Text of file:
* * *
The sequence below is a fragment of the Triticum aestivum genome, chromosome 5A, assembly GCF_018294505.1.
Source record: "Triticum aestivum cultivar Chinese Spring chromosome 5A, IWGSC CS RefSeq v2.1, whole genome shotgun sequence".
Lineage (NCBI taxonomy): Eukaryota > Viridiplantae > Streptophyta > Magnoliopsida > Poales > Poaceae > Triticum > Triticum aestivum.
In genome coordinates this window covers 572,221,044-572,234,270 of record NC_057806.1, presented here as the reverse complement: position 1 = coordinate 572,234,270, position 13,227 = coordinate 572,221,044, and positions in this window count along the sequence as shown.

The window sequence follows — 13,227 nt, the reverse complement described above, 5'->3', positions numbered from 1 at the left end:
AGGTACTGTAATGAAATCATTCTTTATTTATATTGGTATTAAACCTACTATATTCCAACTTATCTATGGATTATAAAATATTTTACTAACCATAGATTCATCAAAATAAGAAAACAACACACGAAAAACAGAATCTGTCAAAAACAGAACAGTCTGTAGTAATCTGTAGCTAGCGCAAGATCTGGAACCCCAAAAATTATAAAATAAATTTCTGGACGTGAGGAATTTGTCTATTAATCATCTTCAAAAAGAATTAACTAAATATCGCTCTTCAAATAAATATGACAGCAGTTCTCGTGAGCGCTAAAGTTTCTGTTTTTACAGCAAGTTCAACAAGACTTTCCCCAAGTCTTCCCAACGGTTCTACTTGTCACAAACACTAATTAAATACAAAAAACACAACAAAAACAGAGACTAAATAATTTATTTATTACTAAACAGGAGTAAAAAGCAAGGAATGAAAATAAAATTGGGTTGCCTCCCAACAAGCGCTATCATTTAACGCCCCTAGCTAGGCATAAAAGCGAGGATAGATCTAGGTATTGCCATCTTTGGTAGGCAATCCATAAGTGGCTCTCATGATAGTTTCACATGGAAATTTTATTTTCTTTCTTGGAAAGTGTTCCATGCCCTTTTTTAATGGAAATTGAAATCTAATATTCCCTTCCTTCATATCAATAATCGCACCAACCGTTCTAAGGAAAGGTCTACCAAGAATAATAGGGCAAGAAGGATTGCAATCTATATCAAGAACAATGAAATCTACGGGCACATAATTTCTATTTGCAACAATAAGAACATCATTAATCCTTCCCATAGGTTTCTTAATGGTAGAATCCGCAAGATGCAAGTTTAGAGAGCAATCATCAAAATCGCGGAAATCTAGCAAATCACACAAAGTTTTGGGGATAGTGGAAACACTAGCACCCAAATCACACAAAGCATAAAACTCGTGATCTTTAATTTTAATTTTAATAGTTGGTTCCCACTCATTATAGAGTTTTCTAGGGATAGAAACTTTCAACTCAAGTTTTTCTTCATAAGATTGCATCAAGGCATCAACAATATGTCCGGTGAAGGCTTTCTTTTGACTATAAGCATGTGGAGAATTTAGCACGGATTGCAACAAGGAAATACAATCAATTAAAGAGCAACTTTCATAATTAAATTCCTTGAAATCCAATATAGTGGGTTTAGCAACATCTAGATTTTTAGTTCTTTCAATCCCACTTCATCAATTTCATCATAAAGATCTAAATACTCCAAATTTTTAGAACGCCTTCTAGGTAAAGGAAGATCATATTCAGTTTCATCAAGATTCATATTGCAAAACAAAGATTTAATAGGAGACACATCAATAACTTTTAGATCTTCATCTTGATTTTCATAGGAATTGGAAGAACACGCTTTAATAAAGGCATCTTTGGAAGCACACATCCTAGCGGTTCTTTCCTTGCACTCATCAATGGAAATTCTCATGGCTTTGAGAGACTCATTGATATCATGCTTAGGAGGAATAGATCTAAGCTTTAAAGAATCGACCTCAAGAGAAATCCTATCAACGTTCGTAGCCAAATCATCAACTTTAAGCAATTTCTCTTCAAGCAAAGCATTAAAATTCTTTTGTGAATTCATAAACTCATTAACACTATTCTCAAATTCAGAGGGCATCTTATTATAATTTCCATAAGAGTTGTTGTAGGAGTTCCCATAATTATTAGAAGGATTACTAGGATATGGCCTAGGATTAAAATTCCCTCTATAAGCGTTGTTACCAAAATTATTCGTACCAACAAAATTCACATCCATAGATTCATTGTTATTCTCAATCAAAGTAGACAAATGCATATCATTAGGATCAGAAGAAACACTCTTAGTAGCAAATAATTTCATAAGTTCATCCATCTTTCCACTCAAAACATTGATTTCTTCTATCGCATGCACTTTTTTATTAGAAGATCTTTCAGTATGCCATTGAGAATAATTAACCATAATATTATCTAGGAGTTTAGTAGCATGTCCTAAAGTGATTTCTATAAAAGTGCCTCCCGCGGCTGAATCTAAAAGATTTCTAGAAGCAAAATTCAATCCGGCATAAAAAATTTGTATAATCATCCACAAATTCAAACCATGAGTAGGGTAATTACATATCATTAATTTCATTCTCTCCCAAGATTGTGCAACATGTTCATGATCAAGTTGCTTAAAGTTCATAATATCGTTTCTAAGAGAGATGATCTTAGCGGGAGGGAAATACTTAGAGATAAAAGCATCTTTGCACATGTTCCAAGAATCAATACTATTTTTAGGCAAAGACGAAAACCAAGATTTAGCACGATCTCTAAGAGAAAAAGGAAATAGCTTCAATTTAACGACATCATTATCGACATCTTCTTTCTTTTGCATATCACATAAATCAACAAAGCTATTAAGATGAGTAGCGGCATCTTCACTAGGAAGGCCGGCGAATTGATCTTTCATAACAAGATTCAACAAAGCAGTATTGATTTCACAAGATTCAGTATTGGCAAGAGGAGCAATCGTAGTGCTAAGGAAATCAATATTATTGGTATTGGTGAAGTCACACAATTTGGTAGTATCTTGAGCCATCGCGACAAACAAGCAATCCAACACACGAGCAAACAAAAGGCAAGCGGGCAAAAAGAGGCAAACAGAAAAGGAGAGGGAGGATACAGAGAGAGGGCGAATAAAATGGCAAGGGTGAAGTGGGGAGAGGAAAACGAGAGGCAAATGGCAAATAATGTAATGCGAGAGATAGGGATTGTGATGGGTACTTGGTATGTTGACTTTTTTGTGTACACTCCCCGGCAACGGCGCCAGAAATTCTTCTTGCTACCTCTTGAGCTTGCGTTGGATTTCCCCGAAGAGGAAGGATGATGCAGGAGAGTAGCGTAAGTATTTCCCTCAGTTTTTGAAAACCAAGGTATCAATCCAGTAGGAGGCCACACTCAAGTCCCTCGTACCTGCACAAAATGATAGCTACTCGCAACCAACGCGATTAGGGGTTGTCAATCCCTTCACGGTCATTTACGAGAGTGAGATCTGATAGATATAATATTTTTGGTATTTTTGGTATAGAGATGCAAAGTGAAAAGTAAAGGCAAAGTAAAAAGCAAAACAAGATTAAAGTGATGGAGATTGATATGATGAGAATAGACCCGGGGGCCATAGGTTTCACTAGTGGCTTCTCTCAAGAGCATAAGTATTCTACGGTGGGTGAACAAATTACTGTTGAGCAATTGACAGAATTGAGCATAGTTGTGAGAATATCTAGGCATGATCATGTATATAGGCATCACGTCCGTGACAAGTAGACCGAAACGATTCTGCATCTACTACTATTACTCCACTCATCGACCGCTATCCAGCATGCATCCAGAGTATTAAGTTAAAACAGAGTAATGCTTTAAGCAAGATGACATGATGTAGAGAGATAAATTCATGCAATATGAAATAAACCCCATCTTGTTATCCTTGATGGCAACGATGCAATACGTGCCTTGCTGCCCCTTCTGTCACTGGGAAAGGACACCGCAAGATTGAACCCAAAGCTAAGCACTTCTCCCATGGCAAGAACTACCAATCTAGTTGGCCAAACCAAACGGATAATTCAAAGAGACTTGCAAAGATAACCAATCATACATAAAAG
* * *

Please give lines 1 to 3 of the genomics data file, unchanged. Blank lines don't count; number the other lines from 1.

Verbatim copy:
The sequence below is a fragment of the Triticum aestivum genome, chromosome 5A, assembly GCF_018294505.1.
Source record: "Triticum aestivum cultivar Chinese Spring chromosome 5A, IWGSC CS RefSeq v2.1, whole genome shotgun sequence".
Lineage (NCBI taxonomy): Eukaryota > Viridiplantae > Streptophyta > Magnoliopsida > Poales > Poaceae > Triticum > Triticum aestivum.